Teeth Bacteria Animation
An animated illustration of dental bacteria shows a man in a dentist chair. He opens his mouth to show the surface of a tooth. A film of bacteria and a matrix of glycoprotein called plaque covers the tooth. The bacteria in plaque produce acids that damage dental enamel, leading to infection and decay. The animation requires no model or property release. It may also include a human face and hands. This type of animation is free to use in educational materials and commercial products.
Dysbiosis VR experience
Recently, the XVIVO Scientific Animation company completed a project with colleagues at Johnson & Johnson to develop a new virtual reality visualization of teeth bacteria. The new experience visualizes the normal oral bacterial community, the effects of antiseptic rinse, and the formation of biofilms on teeth. The project will help users better understand how to practice proper oral hygiene and help prevent dysbiosis.
The human mouth is home to over 700 different microorganisms, collectively known as the oral microbiome. These microbes play a diverse role in the health of the host, and their imbalance has profound effects on the host’s overall health. For example, dental caries is a leading health issue worldwide, requiring extraction of teeth. Luckily, there is a virtual reality solution to this common dental health issue.
The Sugar Bugs
The Sugar Bugs is an animated short created by Cal Arts student John Kim. It flips the typical dental hygiene PSA, illustrating how bacteria can fight back against a dentist’s drill. The film’s score was composed by Sam Lustig. The film has a clean, simple style that can be adapted to any age group. The animation is appropriate for young children who are still learning to read. No adult content is included.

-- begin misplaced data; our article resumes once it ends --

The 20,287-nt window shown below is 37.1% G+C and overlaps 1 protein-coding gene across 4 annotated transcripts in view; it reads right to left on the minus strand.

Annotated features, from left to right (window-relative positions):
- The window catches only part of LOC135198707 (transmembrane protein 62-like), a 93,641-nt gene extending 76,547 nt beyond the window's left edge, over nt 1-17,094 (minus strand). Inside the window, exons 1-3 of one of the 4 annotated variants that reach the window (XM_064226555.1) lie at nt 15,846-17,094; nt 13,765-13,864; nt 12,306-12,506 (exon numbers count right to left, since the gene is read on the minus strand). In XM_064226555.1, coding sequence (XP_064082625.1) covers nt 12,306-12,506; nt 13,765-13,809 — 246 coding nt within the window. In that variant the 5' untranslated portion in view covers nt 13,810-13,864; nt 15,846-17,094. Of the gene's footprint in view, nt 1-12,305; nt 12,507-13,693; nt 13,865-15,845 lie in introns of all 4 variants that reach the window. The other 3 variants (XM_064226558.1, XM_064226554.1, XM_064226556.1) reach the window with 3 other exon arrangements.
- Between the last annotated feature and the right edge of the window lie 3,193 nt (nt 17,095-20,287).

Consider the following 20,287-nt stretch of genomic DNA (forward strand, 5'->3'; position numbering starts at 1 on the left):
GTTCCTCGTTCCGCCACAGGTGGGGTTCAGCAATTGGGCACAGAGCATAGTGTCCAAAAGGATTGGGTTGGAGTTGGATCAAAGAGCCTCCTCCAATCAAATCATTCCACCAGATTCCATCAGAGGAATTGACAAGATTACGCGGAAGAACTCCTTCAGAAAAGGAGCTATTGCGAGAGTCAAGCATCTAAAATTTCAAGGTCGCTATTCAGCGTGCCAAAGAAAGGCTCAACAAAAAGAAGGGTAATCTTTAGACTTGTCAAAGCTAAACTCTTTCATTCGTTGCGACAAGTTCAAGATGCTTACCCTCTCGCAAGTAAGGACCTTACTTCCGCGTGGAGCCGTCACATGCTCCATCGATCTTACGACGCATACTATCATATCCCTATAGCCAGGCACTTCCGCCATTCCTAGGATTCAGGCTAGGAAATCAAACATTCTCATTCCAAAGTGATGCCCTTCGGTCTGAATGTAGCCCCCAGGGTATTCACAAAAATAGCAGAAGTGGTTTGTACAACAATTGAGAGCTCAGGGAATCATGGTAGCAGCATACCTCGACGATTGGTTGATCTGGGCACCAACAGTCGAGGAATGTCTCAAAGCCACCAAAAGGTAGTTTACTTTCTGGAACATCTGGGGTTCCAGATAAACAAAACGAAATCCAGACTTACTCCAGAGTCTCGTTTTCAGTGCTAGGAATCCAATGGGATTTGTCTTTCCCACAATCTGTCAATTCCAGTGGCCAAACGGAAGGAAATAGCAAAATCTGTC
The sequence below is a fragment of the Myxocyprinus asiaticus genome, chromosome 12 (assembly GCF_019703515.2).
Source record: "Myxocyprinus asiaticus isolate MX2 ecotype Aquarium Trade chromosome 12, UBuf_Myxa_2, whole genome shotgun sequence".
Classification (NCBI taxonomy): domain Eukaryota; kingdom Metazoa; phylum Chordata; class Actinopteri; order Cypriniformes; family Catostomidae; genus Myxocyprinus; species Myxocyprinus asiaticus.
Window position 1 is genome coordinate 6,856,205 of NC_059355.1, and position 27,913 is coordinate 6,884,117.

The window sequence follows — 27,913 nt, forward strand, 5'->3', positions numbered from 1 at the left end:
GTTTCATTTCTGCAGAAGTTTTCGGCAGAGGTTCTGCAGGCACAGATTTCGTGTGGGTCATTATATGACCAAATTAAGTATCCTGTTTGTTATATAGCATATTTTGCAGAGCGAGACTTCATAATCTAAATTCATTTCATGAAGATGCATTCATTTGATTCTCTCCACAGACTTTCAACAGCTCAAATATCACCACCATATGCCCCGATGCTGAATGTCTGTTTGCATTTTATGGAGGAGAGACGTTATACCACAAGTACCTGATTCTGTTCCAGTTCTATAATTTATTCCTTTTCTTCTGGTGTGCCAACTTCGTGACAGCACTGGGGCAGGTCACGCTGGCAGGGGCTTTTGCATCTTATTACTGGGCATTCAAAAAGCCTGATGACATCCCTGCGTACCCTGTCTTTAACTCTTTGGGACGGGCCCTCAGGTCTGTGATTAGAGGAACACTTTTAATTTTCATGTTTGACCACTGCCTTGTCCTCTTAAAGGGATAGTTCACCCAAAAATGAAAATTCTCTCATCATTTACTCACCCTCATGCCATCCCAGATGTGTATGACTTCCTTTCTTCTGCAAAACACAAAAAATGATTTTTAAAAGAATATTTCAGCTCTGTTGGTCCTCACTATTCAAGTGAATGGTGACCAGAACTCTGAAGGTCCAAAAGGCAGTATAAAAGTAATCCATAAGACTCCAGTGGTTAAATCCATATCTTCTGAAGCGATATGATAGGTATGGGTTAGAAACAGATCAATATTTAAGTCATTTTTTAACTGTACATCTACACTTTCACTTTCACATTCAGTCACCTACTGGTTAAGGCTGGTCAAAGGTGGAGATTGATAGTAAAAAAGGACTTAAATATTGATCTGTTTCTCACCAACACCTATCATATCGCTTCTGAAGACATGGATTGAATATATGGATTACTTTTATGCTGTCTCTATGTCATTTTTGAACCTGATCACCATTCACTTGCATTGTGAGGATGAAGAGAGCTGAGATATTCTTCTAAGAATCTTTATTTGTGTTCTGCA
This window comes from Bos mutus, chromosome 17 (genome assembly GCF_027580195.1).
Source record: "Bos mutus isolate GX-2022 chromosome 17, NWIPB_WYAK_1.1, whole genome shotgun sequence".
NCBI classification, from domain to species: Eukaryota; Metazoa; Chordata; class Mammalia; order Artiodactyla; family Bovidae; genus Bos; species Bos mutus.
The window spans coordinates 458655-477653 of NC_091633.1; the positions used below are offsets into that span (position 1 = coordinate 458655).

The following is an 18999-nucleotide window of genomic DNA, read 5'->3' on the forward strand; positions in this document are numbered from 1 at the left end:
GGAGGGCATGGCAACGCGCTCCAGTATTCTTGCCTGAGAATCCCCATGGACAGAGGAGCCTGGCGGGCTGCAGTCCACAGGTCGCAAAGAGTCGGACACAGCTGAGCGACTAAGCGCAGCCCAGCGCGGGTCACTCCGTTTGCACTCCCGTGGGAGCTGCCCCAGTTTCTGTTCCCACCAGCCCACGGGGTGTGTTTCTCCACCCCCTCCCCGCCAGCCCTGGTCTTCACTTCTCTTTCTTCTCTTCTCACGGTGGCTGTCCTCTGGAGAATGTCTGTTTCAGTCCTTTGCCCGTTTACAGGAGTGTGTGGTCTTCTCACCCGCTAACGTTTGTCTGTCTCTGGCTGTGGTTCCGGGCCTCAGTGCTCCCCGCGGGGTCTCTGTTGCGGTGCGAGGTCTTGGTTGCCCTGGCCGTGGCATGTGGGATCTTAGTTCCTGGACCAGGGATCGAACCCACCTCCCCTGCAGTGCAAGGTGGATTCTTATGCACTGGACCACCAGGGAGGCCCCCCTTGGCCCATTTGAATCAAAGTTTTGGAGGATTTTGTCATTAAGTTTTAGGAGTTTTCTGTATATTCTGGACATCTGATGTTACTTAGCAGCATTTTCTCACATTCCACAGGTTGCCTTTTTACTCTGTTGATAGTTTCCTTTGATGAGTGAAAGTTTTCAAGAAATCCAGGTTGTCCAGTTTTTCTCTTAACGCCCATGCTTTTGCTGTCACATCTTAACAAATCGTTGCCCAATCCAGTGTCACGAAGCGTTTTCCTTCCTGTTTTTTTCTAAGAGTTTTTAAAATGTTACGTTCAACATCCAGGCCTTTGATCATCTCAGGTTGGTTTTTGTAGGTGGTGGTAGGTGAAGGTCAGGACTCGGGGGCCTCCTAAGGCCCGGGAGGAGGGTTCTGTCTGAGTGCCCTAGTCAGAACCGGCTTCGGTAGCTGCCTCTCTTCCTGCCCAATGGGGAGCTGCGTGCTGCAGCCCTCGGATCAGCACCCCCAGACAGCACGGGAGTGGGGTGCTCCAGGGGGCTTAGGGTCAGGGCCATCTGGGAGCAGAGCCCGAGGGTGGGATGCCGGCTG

The Sugar Bugs animation features a precocious preschooler named Natalie Jean. When her dentist calls her in, she panics and imagines that scary things are behind the door. The dentist then counts her teeth and tells her she has a cavity. Using a special “star filling,” she feels special. Soon she is deciding that going to the dentist can be fun! In this delightful animation, children learn that a trip to the dentist can be fun!
An animation of dental bacteria can be highly educational. XVIVO Scientific Animation recently completed a project to educate the public on the importance of oral hygiene. Working with Johnson & Johnson, they created a virtual reality experience that allows users to see the normal bacterial community in the mouth. The VR experience also shows how antiseptic rinses affect the formation of biofilm on each tooth. This video provides a fascinating look at the processes involved in analyzing oral bacteria.
It’s important to note that oral bacteria have the potential to enter the bloodstream through damaged gums. Once there, these bacteria can affect blood vessels and distant parts of the body. In addition to cavities and gum disease, oral bacteria can lead to diabetes and heart disease. Ultimately, it can even lead to depression and Alzheimer’s disease. If not treated immediately, oral bacteria can lead to a host of other diseases. So, it’s important to understand how they can affect the health of your body.
One way to understand the role of oral bacteria is to look at a man in a dentist’s chair. He opens his mouth to reveal the surface of his tooth. Bacteria in the plaque can erode dental enamel, leading to cavities and infections.